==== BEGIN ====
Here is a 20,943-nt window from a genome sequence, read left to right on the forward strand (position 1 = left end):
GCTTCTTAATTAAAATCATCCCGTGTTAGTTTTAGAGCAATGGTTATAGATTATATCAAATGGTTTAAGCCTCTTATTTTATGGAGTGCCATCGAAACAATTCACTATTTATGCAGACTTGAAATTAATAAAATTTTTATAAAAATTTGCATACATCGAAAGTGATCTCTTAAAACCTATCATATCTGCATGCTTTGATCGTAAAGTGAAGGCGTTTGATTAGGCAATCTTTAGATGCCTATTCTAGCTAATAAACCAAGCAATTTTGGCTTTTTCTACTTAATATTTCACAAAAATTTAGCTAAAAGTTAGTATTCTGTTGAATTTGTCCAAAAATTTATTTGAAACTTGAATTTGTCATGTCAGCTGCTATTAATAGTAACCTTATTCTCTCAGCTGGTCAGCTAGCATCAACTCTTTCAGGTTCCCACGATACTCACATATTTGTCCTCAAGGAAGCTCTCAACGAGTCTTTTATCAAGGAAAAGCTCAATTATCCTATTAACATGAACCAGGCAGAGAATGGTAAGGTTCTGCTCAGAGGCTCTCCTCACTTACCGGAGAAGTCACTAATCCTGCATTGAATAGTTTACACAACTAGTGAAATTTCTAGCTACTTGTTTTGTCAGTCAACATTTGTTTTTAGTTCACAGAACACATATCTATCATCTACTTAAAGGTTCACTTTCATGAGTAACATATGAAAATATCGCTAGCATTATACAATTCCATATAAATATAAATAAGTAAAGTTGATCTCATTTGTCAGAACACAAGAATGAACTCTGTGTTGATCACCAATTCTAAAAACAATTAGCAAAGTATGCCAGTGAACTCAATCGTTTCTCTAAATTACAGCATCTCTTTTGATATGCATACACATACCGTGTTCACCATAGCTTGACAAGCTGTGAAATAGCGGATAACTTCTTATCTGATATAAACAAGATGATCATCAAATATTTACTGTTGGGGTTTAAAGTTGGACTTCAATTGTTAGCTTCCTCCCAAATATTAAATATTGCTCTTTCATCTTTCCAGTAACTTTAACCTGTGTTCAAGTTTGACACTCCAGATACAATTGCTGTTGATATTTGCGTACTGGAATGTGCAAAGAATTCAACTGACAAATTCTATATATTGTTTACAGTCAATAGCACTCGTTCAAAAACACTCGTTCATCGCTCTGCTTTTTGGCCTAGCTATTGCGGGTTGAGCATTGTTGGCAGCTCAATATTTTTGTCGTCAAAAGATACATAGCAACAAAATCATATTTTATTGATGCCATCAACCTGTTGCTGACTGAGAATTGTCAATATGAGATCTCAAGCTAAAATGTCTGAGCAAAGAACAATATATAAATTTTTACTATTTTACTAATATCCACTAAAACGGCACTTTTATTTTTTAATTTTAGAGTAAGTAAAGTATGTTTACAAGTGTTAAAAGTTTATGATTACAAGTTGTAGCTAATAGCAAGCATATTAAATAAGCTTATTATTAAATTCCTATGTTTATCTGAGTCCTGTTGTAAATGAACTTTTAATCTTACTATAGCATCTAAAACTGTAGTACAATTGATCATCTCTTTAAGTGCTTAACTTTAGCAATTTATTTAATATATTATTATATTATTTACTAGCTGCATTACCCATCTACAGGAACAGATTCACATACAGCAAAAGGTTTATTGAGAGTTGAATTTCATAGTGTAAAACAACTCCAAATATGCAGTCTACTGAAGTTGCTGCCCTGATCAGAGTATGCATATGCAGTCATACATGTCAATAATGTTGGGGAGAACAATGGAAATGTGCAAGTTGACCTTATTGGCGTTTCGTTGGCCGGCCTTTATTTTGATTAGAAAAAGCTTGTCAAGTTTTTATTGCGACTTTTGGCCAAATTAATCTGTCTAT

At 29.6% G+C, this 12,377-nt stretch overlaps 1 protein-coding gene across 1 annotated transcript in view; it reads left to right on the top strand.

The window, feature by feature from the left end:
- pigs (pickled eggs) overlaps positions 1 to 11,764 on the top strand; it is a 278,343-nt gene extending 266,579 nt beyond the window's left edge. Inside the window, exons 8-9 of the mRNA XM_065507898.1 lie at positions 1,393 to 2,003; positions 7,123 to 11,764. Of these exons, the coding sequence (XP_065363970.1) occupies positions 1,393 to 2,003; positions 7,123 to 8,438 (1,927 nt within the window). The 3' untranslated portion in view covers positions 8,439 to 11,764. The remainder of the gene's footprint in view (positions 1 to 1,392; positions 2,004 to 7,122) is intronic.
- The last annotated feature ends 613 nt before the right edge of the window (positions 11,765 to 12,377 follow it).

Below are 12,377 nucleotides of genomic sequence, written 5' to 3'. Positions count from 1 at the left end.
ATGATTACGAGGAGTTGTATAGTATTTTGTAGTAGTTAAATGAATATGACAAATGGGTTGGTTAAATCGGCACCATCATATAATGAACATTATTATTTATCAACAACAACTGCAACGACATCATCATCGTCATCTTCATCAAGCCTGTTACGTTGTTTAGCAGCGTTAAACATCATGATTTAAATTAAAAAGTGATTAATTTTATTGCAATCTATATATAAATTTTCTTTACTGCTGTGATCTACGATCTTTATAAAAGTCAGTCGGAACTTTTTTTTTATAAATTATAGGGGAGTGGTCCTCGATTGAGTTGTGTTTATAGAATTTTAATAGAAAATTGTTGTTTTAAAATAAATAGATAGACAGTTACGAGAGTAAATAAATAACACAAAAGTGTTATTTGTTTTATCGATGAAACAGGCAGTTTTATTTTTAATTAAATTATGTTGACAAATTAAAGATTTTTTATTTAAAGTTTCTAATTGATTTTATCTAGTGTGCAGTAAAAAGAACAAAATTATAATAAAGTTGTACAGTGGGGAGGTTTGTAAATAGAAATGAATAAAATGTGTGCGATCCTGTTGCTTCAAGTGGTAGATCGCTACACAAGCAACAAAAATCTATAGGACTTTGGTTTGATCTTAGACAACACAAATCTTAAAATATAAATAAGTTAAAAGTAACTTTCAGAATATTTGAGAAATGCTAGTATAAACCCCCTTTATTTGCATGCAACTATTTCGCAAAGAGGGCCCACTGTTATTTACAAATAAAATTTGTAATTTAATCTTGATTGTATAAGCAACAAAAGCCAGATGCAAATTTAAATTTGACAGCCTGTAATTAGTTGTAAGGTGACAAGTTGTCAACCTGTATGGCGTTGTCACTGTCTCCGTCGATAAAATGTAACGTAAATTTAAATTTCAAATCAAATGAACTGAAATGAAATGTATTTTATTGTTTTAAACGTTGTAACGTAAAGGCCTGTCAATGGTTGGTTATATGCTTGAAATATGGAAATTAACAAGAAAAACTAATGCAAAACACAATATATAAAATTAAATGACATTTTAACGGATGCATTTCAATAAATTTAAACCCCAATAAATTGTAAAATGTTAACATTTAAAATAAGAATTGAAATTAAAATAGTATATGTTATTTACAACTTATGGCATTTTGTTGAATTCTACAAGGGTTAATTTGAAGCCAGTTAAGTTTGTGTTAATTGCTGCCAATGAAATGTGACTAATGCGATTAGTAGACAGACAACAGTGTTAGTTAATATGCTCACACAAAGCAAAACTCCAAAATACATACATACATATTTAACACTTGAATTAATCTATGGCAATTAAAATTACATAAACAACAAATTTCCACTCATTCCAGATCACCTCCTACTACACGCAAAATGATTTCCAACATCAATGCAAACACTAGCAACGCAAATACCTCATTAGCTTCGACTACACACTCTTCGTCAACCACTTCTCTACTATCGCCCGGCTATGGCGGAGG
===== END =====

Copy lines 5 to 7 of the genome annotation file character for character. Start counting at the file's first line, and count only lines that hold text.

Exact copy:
- pigs (pickled eggs) overlaps positions 1 to 11,764 on the top strand; it is a 278,343-nt gene extending 266,579 nt beyond the window's left edge. Inside the window, exons 8-9 of the mRNA XM_065507898.1 lie at positions 1,393 to 2,003; positions 7,123 to 11,764. Of these exons, the coding sequence (XP_065363970.1) occupies positions 1,393 to 2,003; positions 7,123 to 8,438 (1,927 nt within the window). The 3' untranslated portion in view covers positions 8,439 to 11,764. The remainder of the gene's footprint in view (positions 1 to 1,392; positions 2,004 to 7,122) is intronic.
- The last annotated feature ends 613 nt before the right edge of the window (positions 11,765 to 12,377 follow it).

Below are 12,377 nucleotides of genomic sequence, written 5' to 3'. Positions count from 1 at the left end.